• Provide Native American Tribes near U.S. national forest and park lands with federal “638” contracts to manage, oversee and control such lands and appurtenant water resources for federal regulatory and other purposes, even when they are well beyond the boundaries of Indian reservations.
  • Expand tribal political sovereignty and legal jurisdiction and control, especially over mountainous forest lands—the source of most snowpack and other waters that farmers, ranchers, and even towns and cities rely on for irrigation, drinking and other water needs.
  • Enable tribes to impose new federal fiduciary trust obligations on the U.S. government to protect their religious, cultural and spiritual rights to fish, waters and lands located beyond the boundaries of Indian reservations, by severely curtailing non-tribal members’ constitutionally protected private water and land rights, without paying “just compensation” as required by the Fifth Amendment to the U.S. Constitution.

A recently filed federal lawsuit by the Hoopa Valley Tribe of northern California against the U.S. Bureau of Reclamation and National Marine Fisheries Service underscores the importance of this so-called federal fiduciary trust obligation. The tribe wants to compel the agencies to protect the tribe’s alleged off-reservation aboriginal pre-European water and fishing rights in southern Oregon’s Klamath River and Upper Klamath Lake—even though their reservation is more than 240 miles southwest of the lake!

A tribal court victory would severely curtail Klamath irrigators’ ability to exercise their rights to vitally needed water. Northern California’s Yurok Tribe says it will soon file its own lawsuit. A cascade of such legal actions would disrupt or destroy the entire western water rights system.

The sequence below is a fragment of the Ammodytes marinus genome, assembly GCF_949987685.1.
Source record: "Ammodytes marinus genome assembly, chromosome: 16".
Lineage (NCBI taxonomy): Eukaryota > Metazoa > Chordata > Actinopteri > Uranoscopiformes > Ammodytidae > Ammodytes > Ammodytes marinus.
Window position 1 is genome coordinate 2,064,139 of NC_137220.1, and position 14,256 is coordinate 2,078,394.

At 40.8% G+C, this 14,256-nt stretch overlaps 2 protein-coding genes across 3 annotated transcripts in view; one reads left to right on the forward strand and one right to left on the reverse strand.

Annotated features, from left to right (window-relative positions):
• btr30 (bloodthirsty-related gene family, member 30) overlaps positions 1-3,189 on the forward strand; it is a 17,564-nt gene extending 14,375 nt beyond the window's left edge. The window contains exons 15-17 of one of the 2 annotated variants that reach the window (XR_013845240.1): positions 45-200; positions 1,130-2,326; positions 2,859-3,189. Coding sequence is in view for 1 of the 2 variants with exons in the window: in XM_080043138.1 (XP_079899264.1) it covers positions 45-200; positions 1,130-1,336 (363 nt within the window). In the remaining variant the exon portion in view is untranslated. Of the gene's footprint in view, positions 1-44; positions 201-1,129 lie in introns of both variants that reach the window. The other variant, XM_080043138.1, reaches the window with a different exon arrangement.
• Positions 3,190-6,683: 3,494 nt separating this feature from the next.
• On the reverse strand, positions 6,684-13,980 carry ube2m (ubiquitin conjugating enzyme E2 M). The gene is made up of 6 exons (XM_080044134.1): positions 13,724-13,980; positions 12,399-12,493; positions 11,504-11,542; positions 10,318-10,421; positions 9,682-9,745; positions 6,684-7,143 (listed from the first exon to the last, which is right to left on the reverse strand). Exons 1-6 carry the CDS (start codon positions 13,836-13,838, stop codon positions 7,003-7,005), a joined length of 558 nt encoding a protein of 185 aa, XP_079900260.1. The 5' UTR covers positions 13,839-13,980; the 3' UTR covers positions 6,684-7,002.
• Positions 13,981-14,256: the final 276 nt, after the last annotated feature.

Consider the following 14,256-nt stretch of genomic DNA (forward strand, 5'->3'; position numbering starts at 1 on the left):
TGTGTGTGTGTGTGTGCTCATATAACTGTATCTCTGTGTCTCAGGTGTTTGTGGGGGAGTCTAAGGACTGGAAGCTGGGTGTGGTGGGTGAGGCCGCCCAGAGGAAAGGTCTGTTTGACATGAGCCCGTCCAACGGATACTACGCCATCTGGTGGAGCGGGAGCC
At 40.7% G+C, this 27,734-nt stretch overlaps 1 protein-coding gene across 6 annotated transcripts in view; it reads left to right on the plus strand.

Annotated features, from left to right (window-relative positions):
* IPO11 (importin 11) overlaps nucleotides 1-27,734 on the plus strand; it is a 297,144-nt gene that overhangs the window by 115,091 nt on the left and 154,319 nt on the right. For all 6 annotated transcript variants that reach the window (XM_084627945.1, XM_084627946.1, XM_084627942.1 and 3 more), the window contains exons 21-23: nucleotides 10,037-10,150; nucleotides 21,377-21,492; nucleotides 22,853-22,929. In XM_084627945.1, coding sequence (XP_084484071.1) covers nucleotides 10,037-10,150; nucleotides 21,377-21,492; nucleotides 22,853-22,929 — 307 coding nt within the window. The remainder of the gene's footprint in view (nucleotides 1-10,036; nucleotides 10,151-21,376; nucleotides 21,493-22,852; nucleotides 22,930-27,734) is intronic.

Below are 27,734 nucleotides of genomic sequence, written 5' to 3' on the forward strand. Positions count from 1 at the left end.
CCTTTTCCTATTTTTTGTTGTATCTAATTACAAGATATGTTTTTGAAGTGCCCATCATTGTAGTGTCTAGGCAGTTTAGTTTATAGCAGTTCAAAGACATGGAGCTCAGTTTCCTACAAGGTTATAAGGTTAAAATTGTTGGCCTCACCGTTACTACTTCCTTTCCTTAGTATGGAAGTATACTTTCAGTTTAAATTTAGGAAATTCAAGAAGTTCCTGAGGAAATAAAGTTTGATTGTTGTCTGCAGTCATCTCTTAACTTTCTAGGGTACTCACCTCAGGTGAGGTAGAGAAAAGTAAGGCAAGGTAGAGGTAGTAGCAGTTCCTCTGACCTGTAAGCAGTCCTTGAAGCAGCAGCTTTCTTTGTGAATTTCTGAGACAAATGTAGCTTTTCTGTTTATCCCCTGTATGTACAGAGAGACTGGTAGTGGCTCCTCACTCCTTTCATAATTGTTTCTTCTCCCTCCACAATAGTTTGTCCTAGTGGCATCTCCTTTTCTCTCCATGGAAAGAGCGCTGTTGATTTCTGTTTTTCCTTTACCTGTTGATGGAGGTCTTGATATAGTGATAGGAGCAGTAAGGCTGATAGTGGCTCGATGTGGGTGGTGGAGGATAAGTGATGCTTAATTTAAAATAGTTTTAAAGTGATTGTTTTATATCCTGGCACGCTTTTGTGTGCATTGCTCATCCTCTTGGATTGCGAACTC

Combined with S.3013 (Montana Democrat Senator John Tester’s Salish and Kootenai Water Rights Settlement Act), the TFM provisions would expand and codify into federal law off-reservation aboriginal water and fishing rights that the tribes now claim. That precedent could then be used by other litigious tribes to override water and private property public trust obligations that Montana, Oregon, California and other western states owe their citizens under state constitutions. It could happen throughout America!

Continued below...

S.2012 would cause even more problems if Congress adds a Wyden-Merkley Amendment that provides federal funding and implementation for the controversial Klamath Basin Agreements Tribal Rights Settlement. That would greatly expand tribal water rights, in violation of U.S. constitutional requirements that any such expansion be pursuant to Congress’s authority to approve or reject interstate compacts or regulate commerce with Indian tribes.

It would also create a federal and interstate template for greatly diminishing regional—and potentially all irrigators’—state-based private property rights, in favor of Native American tribes. Its proponents have grossly misrepresented the settlement’s alleged benefits and substantially understated the damage it would impose on Klamath Basin residents.

If S.2012 is enacted into law with the tribal forest management, Wyden-Merkley Amendment and Salish-Kootenai Settlement, Congress will cede control over western and rural lands and waters to Native American tribes in violation of the U.S. Constitution’s Fifth, Ninth, Tenth and Fourteenth Amendments.

This year’s presidential and congressional elections are a referendum on the role and performance of government. We the People must demand an end to the secrecy, shady backroom deals, and usurpation of our natural and constitutional freedoms and property rights. Congress’ immediate withdrawal or modification of this grotesque omnibus energy bill would be a good first step in this direction.

Lawrence Kogan is managing principal of The Kogan Law Group, PC of New York, NY and legal counsel to Western States Constitutional Rights, LLC.



Lawrence Kogan -- Bio and Archives | Comments

Lawrence Kogan recently served as special counsel to the Klamath Irrigation District where he was tasked, in part, with generally addressing Klamath Basin Agreement matters. Mr. Kogan also recently served as special counsel to Siskiyou County addressing Amended KHSA matters.  He is managing principal of the Kogan Law Group, P.C. of New York, NY